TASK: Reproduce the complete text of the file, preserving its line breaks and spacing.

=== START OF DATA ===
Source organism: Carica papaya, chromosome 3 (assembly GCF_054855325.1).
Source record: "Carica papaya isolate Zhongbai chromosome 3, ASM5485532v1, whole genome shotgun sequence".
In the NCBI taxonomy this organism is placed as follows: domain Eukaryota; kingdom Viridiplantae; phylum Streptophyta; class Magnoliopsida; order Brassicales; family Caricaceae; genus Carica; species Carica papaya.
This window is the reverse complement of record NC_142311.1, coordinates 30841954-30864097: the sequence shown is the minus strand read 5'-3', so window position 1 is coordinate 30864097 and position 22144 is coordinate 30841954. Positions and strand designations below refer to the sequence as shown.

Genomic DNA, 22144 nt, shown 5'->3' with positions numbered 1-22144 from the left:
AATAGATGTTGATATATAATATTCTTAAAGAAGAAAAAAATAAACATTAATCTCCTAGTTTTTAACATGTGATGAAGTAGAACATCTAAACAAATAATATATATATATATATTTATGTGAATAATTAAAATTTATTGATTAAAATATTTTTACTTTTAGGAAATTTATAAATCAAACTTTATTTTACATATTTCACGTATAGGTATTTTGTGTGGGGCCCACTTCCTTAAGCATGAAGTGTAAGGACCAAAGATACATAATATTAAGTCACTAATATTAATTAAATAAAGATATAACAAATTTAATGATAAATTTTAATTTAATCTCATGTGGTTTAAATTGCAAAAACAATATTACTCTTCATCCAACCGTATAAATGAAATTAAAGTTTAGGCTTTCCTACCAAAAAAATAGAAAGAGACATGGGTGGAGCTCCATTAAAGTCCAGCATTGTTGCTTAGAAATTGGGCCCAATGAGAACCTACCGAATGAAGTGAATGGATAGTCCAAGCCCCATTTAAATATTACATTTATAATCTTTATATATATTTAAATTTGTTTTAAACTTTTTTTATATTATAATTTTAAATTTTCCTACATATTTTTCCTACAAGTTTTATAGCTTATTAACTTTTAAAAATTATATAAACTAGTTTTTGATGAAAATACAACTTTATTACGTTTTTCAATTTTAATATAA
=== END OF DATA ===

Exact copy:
Source organism: Carica papaya, chromosome 3 (assembly GCF_054855325.1).
Source record: "Carica papaya isolate Zhongbai chromosome 3, ASM5485532v1, whole genome shotgun sequence".
In the NCBI taxonomy this organism is placed as follows: domain Eukaryota; kingdom Viridiplantae; phylum Streptophyta; class Magnoliopsida; order Brassicales; family Caricaceae; genus Carica; species Carica papaya.
This window is the reverse complement of record NC_142311.1, coordinates 30841954-30864097: the sequence shown is the minus strand read 5'-3', so window position 1 is coordinate 30864097 and position 22144 is coordinate 30841954. Positions and strand designations below refer to the sequence as shown.

Genomic DNA, 22144 nt, shown 5'->3' with positions numbered 1-22144 from the left:
AATAGATGTTGATATATAATATTCTTAAAGAAGAAAAAAATAAACATTAATCTCCTAGTTTTTAACATGTGATGAAGTAGAACATCTAAACAAATAATATATATATATATATTTATGTGAATAATTAAAATTTATTGATTAAAATATTTTTACTTTTAGGAAATTTATAAATCAAACTTTATTTTACATATTTCACGTATAGGTATTTTGTGTGGGGCCCACTTCCTTAAGCATGAAGTGTAAGGACCAAAGATACATAATATTAAGTCACTAATATTAATTAAATAAAGATATAACAAATTTAATGATAAATTTTAATTTAATCTCATGTGGTTTAAATTGCAAAAACAATATTACTCTTCATCCAACCGTATAAATGAAATTAAAGTTTAGGCTTTCCTACCAAAAAAATAGAAAGAGACATGGGTGGAGCTCCATTAAAGTCCAGCATTGTTGCTTAGAAATTGGGCCCAATGAGAACCTACCGAATGAAGTGAATGGATAGTCCAAGCCCCATTTAAATATTACATTTATAATCTTTATATATATTTAAATTTGTTTTAAACTTTTTTTATATTATAATTTTAAATTTTCCTACATATTTTTCCTACAAGTTTTATAGCTTATTAACTTTTAAAAATTATATAAACTAGTTTTTGATGAAAATACAACTTTATTACGTTTTTCAATTTTAATATAA